MSSQL: Drop All Tables in the Database

I had to recreate a database in SQL Server the other day and my database user did not have privileges to recreate the database, so I found the following code which worked like a charm to drop all the tables in the database.  This example deletes all tables that start with PS, which drops all the PeopleSoft tables:

declare @SQL nvarchar(max)

SELECT @SQL = STUFF((SELECT ‘, ‘ + quotename(TABLE_SCHEMA) + ‘.’ + quotename(TABLE_NAME)
FOR XML PATH(”)),1,2,”)



EXECUTE (@SQL) — uncomment to actually delete the tables

Server ‘myDBSERVER? is not configured for RPC for a Linked Server

As part of my post go-live procedures I was trying to do some comparisons from the pre-upgrade environment to the actual production environment.  Usually this is very straight forward and can be done using the Linked Server.  As it turned out the linked server was already configured however when I tried to do the sql lookup on the PSOPRDEFN table I got an error.

Msg 7411, Level 16, State 1, Line 1

Server ‘mvDBSERVER? is not configured for RPC

To re-enable the RCP commands for the linked server you can do it in the options GUI or from the query window:

exec sp_serveroption @server=’myDBSERVER?, @optname=’rpc’, @optvalue=’true’

exec sp_serveroption @server=’myDBSERVER?, @optname=’rpc out’, @optvalue=’true’

Now when I run [myDBSERVER].[PREUPGDB].[dbo].[PSOPRDEFN] I get the results I am looking for!

SQL Server – Storing Data

I often get asked about performance issues with SQL Server. I often find with a quick check that the data and log files for the database are being stored in terrible inefficient ways. I am not going to argue local disks versus SAN storage in this post, as more often then not my clients are moving to virtualized environments so the storage is on a SAN or on a centralized disk array of some sort.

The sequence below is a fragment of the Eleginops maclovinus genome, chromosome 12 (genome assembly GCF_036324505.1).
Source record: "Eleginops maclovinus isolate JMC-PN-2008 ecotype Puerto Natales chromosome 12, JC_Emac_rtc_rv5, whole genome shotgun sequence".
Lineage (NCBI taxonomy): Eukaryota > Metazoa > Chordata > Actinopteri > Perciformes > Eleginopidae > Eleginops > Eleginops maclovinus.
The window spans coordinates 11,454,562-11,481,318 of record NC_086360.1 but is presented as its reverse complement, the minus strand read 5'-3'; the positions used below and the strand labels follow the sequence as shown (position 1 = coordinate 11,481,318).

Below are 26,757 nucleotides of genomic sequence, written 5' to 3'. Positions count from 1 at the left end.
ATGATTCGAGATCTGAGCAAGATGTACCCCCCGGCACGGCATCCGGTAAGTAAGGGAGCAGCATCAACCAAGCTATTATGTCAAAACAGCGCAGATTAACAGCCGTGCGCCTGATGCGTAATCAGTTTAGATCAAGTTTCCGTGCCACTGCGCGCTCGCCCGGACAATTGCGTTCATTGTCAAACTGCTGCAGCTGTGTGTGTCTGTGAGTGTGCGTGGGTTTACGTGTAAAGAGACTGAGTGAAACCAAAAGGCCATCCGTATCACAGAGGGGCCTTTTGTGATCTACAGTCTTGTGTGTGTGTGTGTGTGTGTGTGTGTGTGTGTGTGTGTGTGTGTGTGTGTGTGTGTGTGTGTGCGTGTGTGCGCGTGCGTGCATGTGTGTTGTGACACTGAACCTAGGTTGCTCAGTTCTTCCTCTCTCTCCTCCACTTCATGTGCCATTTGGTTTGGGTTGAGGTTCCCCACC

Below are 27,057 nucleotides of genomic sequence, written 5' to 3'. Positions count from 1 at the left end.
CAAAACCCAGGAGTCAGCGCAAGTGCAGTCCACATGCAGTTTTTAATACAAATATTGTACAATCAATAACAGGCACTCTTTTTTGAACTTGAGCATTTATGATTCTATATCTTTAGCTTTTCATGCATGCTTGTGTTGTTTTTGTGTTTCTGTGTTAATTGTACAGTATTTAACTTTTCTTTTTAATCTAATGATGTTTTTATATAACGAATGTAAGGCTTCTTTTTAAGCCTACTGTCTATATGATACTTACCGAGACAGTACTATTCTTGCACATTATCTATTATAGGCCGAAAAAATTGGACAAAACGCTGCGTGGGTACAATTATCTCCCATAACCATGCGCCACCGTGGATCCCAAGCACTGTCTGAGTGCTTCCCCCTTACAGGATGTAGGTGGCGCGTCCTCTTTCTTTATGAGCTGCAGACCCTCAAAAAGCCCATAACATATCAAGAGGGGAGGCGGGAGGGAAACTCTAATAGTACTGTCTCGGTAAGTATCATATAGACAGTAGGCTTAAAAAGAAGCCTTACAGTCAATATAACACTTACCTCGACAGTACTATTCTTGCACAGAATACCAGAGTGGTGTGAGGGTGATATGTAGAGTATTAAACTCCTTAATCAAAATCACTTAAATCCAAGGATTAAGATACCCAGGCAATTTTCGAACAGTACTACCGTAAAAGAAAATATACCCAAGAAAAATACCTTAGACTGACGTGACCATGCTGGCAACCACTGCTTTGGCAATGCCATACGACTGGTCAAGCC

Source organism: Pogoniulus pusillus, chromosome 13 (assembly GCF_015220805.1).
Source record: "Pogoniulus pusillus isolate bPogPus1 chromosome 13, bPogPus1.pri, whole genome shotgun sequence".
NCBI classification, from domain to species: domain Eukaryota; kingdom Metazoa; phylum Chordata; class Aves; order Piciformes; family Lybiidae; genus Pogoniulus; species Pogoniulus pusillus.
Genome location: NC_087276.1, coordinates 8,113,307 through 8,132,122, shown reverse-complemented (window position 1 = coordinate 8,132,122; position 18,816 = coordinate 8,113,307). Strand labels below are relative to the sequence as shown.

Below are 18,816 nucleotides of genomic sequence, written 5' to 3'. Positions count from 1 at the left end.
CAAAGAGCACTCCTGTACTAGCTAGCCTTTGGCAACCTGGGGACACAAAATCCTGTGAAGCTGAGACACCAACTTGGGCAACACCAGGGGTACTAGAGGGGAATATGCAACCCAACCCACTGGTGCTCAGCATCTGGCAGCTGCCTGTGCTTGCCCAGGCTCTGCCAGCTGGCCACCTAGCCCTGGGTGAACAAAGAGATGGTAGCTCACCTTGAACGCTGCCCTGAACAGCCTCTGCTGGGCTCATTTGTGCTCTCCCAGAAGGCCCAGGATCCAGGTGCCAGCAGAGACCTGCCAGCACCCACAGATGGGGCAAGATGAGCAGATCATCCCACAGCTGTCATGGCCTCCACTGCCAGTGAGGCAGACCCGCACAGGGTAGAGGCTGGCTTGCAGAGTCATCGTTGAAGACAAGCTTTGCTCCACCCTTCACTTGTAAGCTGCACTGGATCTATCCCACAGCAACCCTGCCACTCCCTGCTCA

Lets start with one big drive is not a good way to run an Enterprise Database. I appreciate that SQL Server is easy to setup and get working, but making it work efficiently and effectively takes a little more understanding then accepting the default prompts during the install.

1. Have a small drive setup to run the OS layer of the machine, I have found 40gb is usually more then sufficient for this.
2. Storing Data files: these should be stored on a drive that is within a RAID 5, 6 or 10 configuration.
3. Storing Log Files: these should be stored on a drive that is within a RAID 1 or 10 (however, 5 or 6 will work too).
4. Storing TEMP DB Files: these should be stored on a drive that is RAID 1 (however, 5,6 or 10 will work too).

In a lot of cases, items 2,3,4 are all stored on the same drive. This maybe fine for non-critical stuff, but you will want your Production environments split up. The most common drive configuration I see is RAID 5 or 6, but in bigger SAN’s you will see RAID 10 often. Now that drives are relatively cheap I find disk arrays to be very cost effective for organizations and offer up great flexibility. This is one area that I recommend buying good equipment. Additionally, take speed over capacity and quantity over capacity. The faster the data can be read and/or written makes a difference, and the more drives you have the more heads you have for reading and/or writing.